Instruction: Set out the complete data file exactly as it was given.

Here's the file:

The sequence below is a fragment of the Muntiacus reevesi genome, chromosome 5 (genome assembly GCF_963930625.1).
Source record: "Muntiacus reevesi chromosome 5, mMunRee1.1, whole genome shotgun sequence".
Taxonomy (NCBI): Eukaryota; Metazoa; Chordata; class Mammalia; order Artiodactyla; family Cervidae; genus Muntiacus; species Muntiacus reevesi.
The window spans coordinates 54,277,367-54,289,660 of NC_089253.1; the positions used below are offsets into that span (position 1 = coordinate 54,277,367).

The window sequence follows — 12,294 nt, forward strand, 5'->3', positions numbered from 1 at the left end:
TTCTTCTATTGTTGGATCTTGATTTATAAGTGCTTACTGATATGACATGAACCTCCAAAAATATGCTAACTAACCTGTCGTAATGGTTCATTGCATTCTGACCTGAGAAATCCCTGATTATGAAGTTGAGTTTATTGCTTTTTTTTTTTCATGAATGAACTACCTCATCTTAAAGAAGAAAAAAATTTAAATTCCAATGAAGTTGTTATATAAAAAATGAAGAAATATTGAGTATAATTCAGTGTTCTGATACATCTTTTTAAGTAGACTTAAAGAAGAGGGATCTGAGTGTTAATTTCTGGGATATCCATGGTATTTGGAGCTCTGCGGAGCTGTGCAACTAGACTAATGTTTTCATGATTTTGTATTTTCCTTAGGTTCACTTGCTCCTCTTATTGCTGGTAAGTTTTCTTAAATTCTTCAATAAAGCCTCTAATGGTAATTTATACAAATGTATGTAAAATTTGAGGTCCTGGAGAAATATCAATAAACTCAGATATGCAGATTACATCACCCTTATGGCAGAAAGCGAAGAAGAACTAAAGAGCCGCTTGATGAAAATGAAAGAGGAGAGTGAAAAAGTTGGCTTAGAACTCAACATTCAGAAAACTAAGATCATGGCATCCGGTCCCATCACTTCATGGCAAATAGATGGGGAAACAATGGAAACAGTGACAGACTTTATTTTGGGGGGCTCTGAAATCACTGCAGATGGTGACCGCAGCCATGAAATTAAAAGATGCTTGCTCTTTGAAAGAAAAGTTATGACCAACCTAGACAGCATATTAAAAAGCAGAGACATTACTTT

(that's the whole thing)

The sequence below is a fragment of the Muntiacus reevesi genome, chromosome 5 (genome assembly GCF_963930625.1).
Source record: "Muntiacus reevesi chromosome 5, mMunRee1.1, whole genome shotgun sequence".
Taxonomy (NCBI): Eukaryota; Metazoa; Chordata; class Mammalia; order Artiodactyla; family Cervidae; genus Muntiacus; species Muntiacus reevesi.
The window spans coordinates 54,277,367-54,289,660 of NC_089253.1; the positions used below are offsets into that span (position 1 = coordinate 54,277,367).

The window sequence follows — 12,294 nt, forward strand, 5'->3', positions numbered from 1 at the left end:
TTCTTCTATTGTTGGATCTTGATTTATAAGTGCTTACTGATATGACATGAACCTCCAAAAATATGCTAACTAACCTGTCGTAATGGTTCATTGCATTCTGACCTGAGAAATCCCTGATTATGAAGTTGAGTTTATTGCTTTTTTTTTTTCATGAATGAACTACCTCATCTTAAAGAAGAAAAAAATTTAAATTCCAATGAAGTTGTTATATAAAAAATGAAGAAATATTGAGTATAATTCAGTGTTCTGATACATCTTTTTAAGTAGACTTAAAGAAGAGGGATCTGAGTGTTAATTTCTGGGATATCCATGGTATTTGGAGCTCTGCGGAGCTGTGCAACTAGACTAATGTTTTCATGATTTTGTATTTTCCTTAGGTTCACTTGCTCCTCTTATTGCTGGTAAGTTTTCTTAAATTCTTCAATAAAGCCTCTAATGGTAATTTATACAAATGTATGTAAAATTTGAGGTCCTGGAGAAATATCAATAAACTCAGATATGCAGATTACATCACCCTTATGGCAGAAAGCGAAGAAGAACTAAAGAGCCGCTTGATGAAAATGAAAGAGGAGAGTGAAAAAGTTGGCTTAGAACTCAACATTCAGAAAACTAAGATCATGGCATCCGGTCCCATCACTTCATGGCAAATAGATGGGGAAACAATGGAAACAGTGACAGACTTTATTTTGGGGGGCTCTGAAATCACTGCAGATGGTGACCGCAGCCATGAAATTAAAAGATGCTTGCTCTTTGAAAGAAAAGTTATGACCAACCTAGACAGCATATTAAAAAGCAGAGACATTACTTT